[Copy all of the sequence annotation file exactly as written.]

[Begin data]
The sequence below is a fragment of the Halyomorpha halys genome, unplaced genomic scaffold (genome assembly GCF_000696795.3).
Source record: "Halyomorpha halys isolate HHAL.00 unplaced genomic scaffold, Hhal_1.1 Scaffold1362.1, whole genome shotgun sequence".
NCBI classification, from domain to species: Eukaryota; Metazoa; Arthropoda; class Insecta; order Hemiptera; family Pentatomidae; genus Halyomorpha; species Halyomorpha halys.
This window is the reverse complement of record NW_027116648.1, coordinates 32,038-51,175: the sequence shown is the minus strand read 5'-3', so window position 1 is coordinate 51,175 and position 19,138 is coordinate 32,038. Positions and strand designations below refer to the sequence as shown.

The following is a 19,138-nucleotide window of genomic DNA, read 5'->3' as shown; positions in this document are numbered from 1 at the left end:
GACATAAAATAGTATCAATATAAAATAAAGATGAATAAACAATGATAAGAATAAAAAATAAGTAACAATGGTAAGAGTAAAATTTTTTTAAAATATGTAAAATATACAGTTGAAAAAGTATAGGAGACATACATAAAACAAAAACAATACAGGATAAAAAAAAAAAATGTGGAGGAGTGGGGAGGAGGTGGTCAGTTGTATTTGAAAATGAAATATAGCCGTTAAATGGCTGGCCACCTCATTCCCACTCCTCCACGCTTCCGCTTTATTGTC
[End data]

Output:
The sequence below is a fragment of the Halyomorpha halys genome, unplaced genomic scaffold (genome assembly GCF_000696795.3).
Source record: "Halyomorpha halys isolate HHAL.00 unplaced genomic scaffold, Hhal_1.1 Scaffold1362.1, whole genome shotgun sequence".
NCBI classification, from domain to species: Eukaryota; Metazoa; Arthropoda; class Insecta; order Hemiptera; family Pentatomidae; genus Halyomorpha; species Halyomorpha halys.
This window is the reverse complement of record NW_027116648.1, coordinates 32,038-51,175: the sequence shown is the minus strand read 5'-3', so window position 1 is coordinate 51,175 and position 19,138 is coordinate 32,038. Positions and strand designations below refer to the sequence as shown.

The following is a 19,138-nucleotide window of genomic DNA, read 5'->3' as shown; positions in this document are numbered from 1 at the left end:
GACATAAAATAGTATCAATATAAAATAAAGATGAATAAACAATGATAAGAATAAAAAATAAGTAACAATGGTAAGAGTAAAATTTTTTTAAAATATGTAAAATATACAGTTGAAAAAGTATAGGAGACATACATAAAACAAAAACAATACAGGATAAAAAAAAAAAATGTGGAGGAGTGGGGAGGAGGTGGTCAGTTGTATTTGAAAATGAAATATAGCCGTTAAATGGCTGGCCACCTCATTCCCACTCCTCCACGCTTCCGCTTTATTGTC